I decide to turn left at the intersection, although I slow down before it because I see that cars are approaching it from both directions and the timing looks bad if I make my turn and then cause the car that will be approaching me to have to hit the brakes or dart out in front of the car coming towards them. So I’m polite that way and always trying to be mindful of the potential dangers that all runners can face.

I don’t look forward much to this idea. I will now face a mostly uphill stretch of over half a mile. But somehow the legs are finally getting comfortable with running when I can run and thanks to the early morning light, I’m guessing that this road will be nearly free of ice. After I crest an uphill that flattens out into a more level stretch, I see there is someone up ahead. It looks like a walker. It’s funny how something like this almost always will speed a runner up. Sure enough, when I take a glance at the Garmin, I can see that I’m now running faster. Still pretty easy, but faster.

I don’t think much during the time that I slowly close down the gap to the walker. I’m just grateful to feel like I’m running again, not plodding and complaining like the runs earlier in the week. When I get within reasonable speaking distance behind the walker, I say, “Good morning.” She returns the greeting and I pass her.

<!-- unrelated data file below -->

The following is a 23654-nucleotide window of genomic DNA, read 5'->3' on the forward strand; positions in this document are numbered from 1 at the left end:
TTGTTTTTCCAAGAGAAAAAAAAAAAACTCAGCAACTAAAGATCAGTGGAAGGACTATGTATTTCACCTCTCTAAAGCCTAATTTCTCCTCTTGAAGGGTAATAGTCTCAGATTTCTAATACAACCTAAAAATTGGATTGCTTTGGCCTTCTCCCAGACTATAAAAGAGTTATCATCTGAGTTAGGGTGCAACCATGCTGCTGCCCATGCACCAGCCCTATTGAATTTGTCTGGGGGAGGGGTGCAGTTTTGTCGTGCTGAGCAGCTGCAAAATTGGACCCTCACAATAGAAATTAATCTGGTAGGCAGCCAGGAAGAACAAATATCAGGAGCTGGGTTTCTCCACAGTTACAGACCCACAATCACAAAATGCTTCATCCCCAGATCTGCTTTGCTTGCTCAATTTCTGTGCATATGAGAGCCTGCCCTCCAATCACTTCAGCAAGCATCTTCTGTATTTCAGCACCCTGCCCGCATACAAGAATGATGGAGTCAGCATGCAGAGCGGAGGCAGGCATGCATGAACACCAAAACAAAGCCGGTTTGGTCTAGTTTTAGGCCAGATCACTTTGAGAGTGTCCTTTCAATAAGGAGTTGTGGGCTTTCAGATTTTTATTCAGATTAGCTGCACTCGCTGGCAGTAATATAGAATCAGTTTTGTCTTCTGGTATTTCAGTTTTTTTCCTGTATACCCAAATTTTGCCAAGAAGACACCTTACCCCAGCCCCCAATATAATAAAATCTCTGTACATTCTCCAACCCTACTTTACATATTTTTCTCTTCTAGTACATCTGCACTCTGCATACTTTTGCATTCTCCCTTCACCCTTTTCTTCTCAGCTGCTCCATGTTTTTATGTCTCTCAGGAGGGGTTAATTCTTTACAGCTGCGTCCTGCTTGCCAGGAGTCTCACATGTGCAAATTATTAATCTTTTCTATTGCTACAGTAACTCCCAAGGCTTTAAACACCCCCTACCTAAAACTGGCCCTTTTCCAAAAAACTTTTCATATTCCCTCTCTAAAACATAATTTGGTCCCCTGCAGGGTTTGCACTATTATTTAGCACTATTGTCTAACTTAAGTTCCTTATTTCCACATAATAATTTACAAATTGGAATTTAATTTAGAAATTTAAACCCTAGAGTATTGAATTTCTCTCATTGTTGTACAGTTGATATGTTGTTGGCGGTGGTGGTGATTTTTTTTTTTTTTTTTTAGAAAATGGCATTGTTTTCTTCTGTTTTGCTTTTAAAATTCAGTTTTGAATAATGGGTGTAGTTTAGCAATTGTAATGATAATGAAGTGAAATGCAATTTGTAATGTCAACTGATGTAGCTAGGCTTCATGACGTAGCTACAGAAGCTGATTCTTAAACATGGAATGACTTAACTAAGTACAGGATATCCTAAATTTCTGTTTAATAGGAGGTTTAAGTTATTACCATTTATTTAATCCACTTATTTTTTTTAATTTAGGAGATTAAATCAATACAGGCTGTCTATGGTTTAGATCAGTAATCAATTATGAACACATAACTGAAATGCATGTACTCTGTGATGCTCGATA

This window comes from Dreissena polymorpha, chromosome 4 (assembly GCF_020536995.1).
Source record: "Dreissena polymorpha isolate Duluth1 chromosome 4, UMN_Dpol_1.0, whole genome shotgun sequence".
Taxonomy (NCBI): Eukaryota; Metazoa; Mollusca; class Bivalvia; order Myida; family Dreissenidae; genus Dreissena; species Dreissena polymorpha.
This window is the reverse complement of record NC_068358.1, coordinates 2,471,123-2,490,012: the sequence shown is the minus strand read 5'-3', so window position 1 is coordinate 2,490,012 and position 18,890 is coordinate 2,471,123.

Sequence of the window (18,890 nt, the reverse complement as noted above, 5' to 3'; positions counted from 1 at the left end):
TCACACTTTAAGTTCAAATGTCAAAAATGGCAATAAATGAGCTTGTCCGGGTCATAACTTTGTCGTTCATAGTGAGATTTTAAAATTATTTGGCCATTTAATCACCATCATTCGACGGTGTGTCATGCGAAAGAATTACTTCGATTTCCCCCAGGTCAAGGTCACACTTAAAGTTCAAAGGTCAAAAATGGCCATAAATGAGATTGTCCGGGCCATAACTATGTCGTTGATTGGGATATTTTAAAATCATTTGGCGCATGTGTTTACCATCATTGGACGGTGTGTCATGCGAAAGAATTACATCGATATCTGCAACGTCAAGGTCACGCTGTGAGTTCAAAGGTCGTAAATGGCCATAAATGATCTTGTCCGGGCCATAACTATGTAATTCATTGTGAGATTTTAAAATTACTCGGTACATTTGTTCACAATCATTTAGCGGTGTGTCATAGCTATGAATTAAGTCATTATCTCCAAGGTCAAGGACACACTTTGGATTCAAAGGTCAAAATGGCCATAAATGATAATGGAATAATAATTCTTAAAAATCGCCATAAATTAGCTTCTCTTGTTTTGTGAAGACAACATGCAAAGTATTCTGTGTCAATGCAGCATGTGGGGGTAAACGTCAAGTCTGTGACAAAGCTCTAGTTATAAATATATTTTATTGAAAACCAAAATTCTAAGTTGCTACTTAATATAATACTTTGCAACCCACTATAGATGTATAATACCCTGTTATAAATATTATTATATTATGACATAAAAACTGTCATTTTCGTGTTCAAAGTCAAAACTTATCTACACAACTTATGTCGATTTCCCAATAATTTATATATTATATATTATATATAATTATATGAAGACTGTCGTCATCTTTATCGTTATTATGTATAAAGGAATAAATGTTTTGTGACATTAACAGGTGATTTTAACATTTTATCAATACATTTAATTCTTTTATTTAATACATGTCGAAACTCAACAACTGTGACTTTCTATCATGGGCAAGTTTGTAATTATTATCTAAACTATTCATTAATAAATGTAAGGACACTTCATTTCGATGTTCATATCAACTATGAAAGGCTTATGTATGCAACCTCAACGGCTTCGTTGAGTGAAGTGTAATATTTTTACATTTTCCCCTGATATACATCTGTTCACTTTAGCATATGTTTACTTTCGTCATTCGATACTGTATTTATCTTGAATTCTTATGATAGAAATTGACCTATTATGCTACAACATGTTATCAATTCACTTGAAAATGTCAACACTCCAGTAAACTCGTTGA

Eventually, I reach the end of this road and it’s time to turn around. I’m losing myself into the run now. I see the walker who is now coming in the other direction, but she’s unimportant. Instead I just focus on making all of me into a song about running and think about how nice it will be to sing about downhills and comfortably warm January mornings.

That song lasts for more than 5 minutes until I reach again the icy curve in the tree shadows. I gingerly cat-step its surface and because I also hear a car approaching from behind, I begin making a slow down sort of motion with my right hand, and then point at the icy area and then wave my hand in a slide motion, to try to indicate that it’s icy there.

The car slows down. As the driver passes by, she waves her hand to me, maybe to signal, “Thank you.”